Matt J
Matt J on 7 Jul 2020
I would like to repeat this to find the min and max levels of B that intersect each level of A
That's just a matter of looping the above code over 'a'. You also asked about the case where you optimize over all of B(x,y). In that case, just remove the nonlinear constraint on B by revising nonlcon as follows
function [c,ceq]=nonlcon(xy,A,B,a,b)
x=xy(1); y=xy(2);
ceq=[];
c=A(x,y)-a;
end
Now, please explain to me how it is that you don't have equations for the contours. How is your data generated? How do you even know your points are isocontours of anything if you don't know what function they come from?
Daniel
Daniel on 7 Jul 2020
I suppose there's an equation for them somewhere, but I don't have it. They were generated by a simulation that spit out, for each x,y pair, what A and B are. If I had the equations, I would be pursuing a route more like you describe from the start.

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Matt J
Matt J on 7 Jul 2020
Edited: Matt J on 7 Jul 2020
A method more along the lines of what you outlined in your initial post, is to put the x,y pairs of the i-th level set of A into a cell array Apoints{i} and similarly the j-th contour points of B in Bpoints{j}. Then you would develop a matrix of polygon intersection areas as below.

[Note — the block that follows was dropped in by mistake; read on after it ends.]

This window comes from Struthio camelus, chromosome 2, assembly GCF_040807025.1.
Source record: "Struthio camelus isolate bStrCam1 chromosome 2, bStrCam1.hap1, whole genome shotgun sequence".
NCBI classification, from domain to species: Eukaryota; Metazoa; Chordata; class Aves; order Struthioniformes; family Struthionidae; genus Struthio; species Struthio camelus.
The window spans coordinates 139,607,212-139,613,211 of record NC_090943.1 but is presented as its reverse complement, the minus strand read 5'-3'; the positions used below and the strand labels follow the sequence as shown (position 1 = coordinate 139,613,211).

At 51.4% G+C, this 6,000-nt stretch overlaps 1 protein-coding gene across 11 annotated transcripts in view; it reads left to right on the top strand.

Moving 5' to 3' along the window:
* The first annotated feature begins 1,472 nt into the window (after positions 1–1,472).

IntersectionMatrix=nan(numlevels_A, numlevels_B); %pre-allocate
for i=1:numlevels_A
for j=1:numlevels_B
pgonA=polyshape(Apoints{i});
pgonB=polyshape(Bpoints{j});
IntersectionMatrix(i,j)=area(intersect(pgonA,pgonB));
end
end
Once you have IntersectionMatrix you can search along each row Intersection(i,:) until you find the first j such that Intersection (i,j)==0. Assuming the contour levels are in descending order of i,j, that first j will correspond to the B-contour where B is minimized over the i-th A contour. Naturally, this will be to within an accuracy which depends on how finely the contours are sampled. The row-wise search may be done in one line as follows.
[~,jmin]=max(Intersection<=0,[],2);

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Daniel
Daniel on 7 Jul 2020
I can't say that I completely understand how this is working. You're making polygons using the x,y coordinate pairs and then finding the area of their intersections. I don't see in the documentation for area how the intersections are the outputs. Regardless, when I try this, I get warnings from polyshape about the shapes being ill-defined. Could that be because my contours are not closed? Perhaps I shouldn't have suggested above in my example that they are. For reference, they look like the contours posted in this question.
Matt J
Matt J on 8 Jul 2020
I don't see in the documentation for area how the intersections are the outputs.
The code uses the intersect() command as well.
when I try this, I get warnings from polyshape about the shapes being ill-defined. Could that be because my contours are not closed?
No, it is more likely due to the x,y points not being given in clockwise or counter-clockwise order.